This balance is not easy. It never has been and never will be. But attempting it is so worth it. Aim high, but also remember: bleib auf dem Teppich! (Stay on the carpet, meaning: Stay realistic!).
You know that you can’t memorize all of the meanings of a certain word, at least not all at once. You will always have to choose just a few; don’t shy away from the choice. Just as you can’t order all of the attractive dishes on a menu, most of the time you will have to make a choice in regards to what to learn next or how deeply and intensely to learn something. This is especially true if you’re teaching yourself. The sooner you make these choices the better. Don’t keep lingering and wasting time on something you can decide on quickly. Decide and then move on.
You may come back to that point sometime down the road anyway. Then, you can decide again and incorporate something that you decided against earlier.
Depending on how emotional or sensitive you are, language learning can come with a certain pain that is unique to the process of expanding one’s knowledge and diving into the unknown.
Let’s be real: no one really has a clue about what is coming down the road when one starts learning a new language. How many hours of studying grammar and vocabulary lie down the road? That’s not to mention immersion in everyday life situations in your target language, diving into texts, foreign TV shows, deciphering subtitles, song lyrics, news articles and much, much more.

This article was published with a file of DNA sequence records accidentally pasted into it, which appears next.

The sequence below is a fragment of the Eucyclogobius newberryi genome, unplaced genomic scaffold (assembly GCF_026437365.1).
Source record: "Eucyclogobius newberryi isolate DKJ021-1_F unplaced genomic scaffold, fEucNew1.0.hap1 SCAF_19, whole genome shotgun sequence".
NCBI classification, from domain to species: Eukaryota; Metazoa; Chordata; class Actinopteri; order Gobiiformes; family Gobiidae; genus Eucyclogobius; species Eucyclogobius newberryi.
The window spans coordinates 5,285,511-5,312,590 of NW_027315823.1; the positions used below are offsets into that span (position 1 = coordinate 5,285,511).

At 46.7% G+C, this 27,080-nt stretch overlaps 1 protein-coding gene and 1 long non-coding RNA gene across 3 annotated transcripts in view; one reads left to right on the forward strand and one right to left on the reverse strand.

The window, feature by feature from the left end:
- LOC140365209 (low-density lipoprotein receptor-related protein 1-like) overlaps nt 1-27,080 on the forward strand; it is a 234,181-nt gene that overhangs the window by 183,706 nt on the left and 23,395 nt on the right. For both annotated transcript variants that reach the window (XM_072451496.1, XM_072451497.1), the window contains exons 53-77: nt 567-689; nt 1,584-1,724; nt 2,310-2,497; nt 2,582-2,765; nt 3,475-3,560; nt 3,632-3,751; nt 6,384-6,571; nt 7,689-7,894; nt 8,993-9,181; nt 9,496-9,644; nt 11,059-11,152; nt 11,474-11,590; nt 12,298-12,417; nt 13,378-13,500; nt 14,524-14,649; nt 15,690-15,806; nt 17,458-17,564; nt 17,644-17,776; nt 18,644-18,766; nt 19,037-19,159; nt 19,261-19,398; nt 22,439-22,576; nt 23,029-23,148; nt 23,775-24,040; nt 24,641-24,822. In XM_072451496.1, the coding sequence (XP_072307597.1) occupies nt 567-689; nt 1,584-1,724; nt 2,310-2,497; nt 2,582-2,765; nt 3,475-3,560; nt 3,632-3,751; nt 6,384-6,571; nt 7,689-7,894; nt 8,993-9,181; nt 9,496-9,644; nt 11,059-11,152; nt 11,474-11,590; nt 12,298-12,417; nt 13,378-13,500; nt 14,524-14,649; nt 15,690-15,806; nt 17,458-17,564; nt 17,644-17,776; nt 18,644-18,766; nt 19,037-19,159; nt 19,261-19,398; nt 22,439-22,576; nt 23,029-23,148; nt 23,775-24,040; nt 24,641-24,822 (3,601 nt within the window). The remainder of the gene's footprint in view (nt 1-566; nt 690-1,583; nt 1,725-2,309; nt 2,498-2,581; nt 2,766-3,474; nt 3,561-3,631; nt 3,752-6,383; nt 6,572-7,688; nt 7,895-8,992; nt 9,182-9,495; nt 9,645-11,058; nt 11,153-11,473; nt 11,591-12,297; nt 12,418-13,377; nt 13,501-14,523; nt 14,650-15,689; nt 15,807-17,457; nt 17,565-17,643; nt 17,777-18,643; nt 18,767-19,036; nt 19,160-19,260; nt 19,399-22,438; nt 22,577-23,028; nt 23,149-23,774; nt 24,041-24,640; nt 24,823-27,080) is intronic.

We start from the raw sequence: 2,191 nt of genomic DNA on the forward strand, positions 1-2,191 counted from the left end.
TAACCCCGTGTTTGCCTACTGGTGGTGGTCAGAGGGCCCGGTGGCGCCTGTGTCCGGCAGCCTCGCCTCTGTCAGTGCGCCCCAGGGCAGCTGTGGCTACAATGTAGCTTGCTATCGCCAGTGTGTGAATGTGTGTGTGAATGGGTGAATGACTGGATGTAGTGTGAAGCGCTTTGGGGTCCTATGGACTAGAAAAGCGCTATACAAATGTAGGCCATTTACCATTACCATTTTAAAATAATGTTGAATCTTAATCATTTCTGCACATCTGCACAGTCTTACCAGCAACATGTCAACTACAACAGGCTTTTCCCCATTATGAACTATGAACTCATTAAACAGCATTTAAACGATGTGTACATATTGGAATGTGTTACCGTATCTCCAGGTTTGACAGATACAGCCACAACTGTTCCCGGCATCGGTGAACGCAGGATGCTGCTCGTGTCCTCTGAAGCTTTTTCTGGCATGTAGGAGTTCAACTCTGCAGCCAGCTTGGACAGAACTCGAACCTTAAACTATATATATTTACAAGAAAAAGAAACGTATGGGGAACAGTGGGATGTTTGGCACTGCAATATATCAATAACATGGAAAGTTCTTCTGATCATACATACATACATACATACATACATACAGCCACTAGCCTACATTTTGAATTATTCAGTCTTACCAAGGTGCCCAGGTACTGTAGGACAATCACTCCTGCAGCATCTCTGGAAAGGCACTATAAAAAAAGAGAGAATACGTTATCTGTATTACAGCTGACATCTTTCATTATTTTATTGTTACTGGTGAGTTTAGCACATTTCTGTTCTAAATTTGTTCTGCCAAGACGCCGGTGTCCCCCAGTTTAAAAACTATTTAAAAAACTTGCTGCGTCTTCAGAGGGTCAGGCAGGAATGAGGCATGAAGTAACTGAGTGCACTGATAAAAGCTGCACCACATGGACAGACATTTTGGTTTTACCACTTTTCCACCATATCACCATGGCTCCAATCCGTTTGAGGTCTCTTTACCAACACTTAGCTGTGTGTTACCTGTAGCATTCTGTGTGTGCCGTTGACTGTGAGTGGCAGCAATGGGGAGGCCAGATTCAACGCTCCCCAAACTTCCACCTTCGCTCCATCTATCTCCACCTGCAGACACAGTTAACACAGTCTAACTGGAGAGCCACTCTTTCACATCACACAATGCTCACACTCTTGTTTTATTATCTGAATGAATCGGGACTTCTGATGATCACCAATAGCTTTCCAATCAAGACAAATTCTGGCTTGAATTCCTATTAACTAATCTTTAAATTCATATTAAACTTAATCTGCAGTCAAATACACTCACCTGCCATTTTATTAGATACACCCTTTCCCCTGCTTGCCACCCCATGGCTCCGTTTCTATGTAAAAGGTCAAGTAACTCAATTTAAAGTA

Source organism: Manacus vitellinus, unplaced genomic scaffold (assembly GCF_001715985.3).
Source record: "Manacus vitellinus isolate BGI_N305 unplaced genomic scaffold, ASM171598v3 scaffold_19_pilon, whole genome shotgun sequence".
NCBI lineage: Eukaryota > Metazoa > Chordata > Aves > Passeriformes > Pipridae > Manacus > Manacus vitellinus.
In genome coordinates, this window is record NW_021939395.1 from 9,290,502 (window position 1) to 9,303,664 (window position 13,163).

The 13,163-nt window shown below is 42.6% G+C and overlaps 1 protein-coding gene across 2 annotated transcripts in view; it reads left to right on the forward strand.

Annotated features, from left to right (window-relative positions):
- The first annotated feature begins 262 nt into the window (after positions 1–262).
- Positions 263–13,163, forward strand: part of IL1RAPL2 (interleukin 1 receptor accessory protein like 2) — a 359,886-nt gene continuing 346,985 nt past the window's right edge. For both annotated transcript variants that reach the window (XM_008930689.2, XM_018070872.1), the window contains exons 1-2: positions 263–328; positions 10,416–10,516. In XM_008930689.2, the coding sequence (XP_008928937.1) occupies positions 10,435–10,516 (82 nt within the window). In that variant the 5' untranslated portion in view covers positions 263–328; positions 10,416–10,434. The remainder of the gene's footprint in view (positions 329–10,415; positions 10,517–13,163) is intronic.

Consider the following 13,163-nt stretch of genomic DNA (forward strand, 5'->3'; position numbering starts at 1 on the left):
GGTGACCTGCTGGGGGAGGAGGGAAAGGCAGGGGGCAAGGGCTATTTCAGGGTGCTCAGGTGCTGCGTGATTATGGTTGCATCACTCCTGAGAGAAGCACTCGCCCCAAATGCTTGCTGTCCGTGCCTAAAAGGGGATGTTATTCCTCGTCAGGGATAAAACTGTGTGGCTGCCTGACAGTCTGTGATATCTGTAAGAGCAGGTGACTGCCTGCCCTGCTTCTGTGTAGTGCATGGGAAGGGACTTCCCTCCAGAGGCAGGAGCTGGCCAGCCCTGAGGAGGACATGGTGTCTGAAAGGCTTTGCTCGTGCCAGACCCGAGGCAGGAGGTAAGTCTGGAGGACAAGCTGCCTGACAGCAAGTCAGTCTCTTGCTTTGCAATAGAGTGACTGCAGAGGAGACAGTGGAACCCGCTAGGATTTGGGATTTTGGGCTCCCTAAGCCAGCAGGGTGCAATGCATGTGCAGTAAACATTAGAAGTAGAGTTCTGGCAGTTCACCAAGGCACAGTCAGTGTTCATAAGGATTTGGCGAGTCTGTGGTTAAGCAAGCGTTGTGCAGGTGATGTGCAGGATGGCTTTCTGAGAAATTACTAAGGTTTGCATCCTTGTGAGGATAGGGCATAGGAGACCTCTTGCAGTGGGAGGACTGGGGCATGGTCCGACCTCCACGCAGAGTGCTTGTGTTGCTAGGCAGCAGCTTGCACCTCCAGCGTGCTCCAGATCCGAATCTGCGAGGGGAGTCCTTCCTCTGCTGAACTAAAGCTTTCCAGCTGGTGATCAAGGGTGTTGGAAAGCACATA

Nobody really knows how complicated, easy or frustrating it will be to make a tongue one’s own; there’s a lot of suspense involved, as there is in life. We basically make some of the most important decisions in life at a young age when we have the least experience.
But, that’s how it is. We grow and learn and fail and stand up again. You will always experience shortages of time, energy, motivation, money or opportunities. Language learning is just like that. But, with a healthy curiosity, some planning and plenty of fun and work, some amazing things are possible.
Make use of the good opportunities that come your way. Try to keep your eyes open and watch out for occasions that propel you further towards your goal of mastering a language. Go for it!
Die Wiederholung ist die Mutter - nicht bloß des Studierens, sondern auch der Bildung. (Repetition is the mother - not only of studying, but also of education.) – Jean Paul, "Levana". No further comment is necessary.